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The corona pandemic is still raging around the globe. And it is still causing record numbers of infections and disease-related deaths on a daily basis. At the same time, there are new glimmers of hope almost every day that this state of emergency will come to an end in the foreseeable future. The development of vaccines is making leaps and bounds. Biontech/Pfizer, Moderna, and now also AstraZeneca are close to obtaining approval for their products. But there is also a constant stream of new insights when it comes to drugs for treating COVID-19, the disease caused by the coronavirus.

Scientists at the Goethe-Universität Frankfurt am Main in Germany, the University of Kent (UK), and the Medizinische Hochschule Hannover (Germany) have now discovered that the protease inhibitor aprotinin can prevent cells from becoming infected. In the past, aprotinin was used to treat post-operative bleeding. Nowadays, doctors in Russia use it to treat influenza.

Spikes become inactive

The SARS-CoV-2 virus is covered in spike proteins on its surface. It uses these spikes to dock to proteins (ACE2 receptors) on the surface of host cells. However, before this can be done, parts of the spike protein must be separated by the enzymes of the host cells – proteases.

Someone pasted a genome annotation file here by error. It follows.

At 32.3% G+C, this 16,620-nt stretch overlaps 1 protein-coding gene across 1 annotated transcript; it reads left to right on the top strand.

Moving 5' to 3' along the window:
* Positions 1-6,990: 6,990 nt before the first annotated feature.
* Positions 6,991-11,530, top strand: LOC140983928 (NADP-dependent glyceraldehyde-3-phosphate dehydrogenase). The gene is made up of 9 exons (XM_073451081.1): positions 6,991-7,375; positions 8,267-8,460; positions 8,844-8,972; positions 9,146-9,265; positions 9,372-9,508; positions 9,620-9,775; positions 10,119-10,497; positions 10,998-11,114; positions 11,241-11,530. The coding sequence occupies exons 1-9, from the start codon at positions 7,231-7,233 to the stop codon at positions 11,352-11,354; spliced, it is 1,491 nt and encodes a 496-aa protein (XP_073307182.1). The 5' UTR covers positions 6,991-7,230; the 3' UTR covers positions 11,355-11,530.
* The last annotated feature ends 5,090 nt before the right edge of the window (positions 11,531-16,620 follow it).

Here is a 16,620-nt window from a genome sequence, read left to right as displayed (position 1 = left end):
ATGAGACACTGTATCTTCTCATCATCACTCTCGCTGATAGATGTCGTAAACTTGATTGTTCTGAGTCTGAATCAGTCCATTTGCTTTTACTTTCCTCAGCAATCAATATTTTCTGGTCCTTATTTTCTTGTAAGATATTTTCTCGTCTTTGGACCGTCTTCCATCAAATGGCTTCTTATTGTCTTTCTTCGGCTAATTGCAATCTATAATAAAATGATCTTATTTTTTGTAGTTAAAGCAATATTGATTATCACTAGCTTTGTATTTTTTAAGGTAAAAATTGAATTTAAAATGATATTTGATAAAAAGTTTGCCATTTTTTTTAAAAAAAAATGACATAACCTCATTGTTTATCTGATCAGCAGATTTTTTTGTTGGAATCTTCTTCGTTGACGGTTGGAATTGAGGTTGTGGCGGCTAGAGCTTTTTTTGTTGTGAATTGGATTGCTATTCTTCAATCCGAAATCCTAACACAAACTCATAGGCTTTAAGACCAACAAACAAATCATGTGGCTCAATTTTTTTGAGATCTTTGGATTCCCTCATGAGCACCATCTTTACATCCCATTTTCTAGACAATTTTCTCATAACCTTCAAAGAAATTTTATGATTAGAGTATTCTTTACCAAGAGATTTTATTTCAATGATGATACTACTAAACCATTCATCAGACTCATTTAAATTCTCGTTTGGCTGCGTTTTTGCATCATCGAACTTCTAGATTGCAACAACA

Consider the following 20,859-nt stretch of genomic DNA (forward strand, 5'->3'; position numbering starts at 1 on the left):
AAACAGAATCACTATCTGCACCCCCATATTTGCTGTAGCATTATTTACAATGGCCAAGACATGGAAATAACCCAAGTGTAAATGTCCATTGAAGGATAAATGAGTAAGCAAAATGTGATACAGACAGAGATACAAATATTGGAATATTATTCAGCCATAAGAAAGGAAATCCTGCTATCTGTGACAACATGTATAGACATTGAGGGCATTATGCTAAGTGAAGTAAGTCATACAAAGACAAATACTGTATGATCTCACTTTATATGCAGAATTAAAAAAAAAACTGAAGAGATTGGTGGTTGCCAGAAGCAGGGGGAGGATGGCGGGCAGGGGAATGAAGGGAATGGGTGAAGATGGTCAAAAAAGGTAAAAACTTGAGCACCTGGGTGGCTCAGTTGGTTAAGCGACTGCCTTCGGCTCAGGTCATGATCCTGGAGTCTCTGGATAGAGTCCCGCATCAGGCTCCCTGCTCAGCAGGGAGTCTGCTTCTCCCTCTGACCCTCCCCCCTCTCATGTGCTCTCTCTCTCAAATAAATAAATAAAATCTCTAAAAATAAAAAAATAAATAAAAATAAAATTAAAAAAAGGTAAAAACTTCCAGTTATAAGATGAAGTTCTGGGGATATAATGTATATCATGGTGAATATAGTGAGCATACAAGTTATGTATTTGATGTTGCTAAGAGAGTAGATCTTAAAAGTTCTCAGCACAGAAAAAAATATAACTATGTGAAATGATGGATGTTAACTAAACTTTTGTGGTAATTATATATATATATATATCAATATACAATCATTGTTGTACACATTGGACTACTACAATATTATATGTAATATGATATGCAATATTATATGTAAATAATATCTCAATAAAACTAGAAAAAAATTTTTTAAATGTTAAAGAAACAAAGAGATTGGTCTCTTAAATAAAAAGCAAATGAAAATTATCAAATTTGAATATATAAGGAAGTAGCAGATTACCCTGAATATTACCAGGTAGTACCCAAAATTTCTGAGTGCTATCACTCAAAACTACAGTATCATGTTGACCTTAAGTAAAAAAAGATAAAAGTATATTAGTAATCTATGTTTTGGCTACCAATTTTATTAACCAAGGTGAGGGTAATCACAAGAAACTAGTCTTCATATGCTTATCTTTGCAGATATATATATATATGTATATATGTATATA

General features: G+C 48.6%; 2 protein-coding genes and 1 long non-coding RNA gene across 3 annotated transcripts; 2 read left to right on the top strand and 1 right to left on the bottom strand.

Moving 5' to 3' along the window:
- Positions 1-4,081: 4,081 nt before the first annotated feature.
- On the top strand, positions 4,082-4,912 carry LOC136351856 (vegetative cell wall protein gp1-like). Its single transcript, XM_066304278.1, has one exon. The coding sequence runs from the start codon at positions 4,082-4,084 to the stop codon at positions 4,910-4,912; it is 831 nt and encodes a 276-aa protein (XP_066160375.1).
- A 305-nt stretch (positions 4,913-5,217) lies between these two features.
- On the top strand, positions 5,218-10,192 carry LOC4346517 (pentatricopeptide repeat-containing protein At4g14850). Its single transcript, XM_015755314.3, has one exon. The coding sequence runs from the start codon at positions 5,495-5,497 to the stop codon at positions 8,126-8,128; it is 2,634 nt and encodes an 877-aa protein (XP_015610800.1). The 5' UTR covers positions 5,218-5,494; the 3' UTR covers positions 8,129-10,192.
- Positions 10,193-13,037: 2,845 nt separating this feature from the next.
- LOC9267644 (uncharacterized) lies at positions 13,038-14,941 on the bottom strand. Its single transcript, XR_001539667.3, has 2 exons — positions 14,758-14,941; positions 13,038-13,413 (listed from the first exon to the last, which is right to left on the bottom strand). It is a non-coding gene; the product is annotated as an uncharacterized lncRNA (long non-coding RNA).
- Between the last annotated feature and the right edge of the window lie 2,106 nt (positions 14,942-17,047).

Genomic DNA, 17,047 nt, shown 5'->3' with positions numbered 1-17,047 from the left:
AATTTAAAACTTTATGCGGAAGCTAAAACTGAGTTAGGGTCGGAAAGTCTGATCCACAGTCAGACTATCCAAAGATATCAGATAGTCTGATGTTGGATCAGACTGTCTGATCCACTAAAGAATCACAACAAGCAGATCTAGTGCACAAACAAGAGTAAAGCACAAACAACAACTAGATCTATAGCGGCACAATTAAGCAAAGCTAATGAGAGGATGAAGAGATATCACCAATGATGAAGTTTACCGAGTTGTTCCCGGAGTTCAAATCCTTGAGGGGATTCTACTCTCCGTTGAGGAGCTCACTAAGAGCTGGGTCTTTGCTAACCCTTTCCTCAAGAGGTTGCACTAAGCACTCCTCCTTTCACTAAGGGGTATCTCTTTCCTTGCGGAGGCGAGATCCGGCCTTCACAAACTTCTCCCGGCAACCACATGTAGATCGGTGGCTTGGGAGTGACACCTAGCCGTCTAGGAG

Under the supervision of Prof. Jindrich Cinatl, Institute of Medical Virology at Frankfurt University Hospital, and Prof. Martin Michaelis and Dr. Mark Wess (both from the University of Kent), researchers have now been able to demonstrate in experiments with different cell cultures that aprotinin can stop virus replication in the cells. The scientists explain that since SARS-CoV-2 reduces the formation of protease inhibitors by the host cells after infection, aprotinin is apparently able to compensate for this. The virus can no longer penetrate the host cells.

“Our findings show that aprotinin is effective against SARS-CoV2 in concentrations that can be achieved in patients,“ Professor Jindrich Cinatl “In aprotinin we have a drug candidate for the treatment of COVID-19 that is already approved for other indications and could readily be tested in patients.”

In Russia, aprotinin aerosols for the treatment of influenza have already been approved, given that these types of influenza viruses also need host cell proteases in order to penetrate cells.

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Author profile picture Petra Wiesmayer is a journalist and author who has conducted countless interviews with high-profile individuals and researched and written general entertainment, motorsports, and science articles for international publications. She is fascinated by technology that could shape the future of mankind and enjoys reading and writing about it.As an avid science fiction fan she is fascinated by technology that could shape the future of mankind and enjoys reading and writing about it.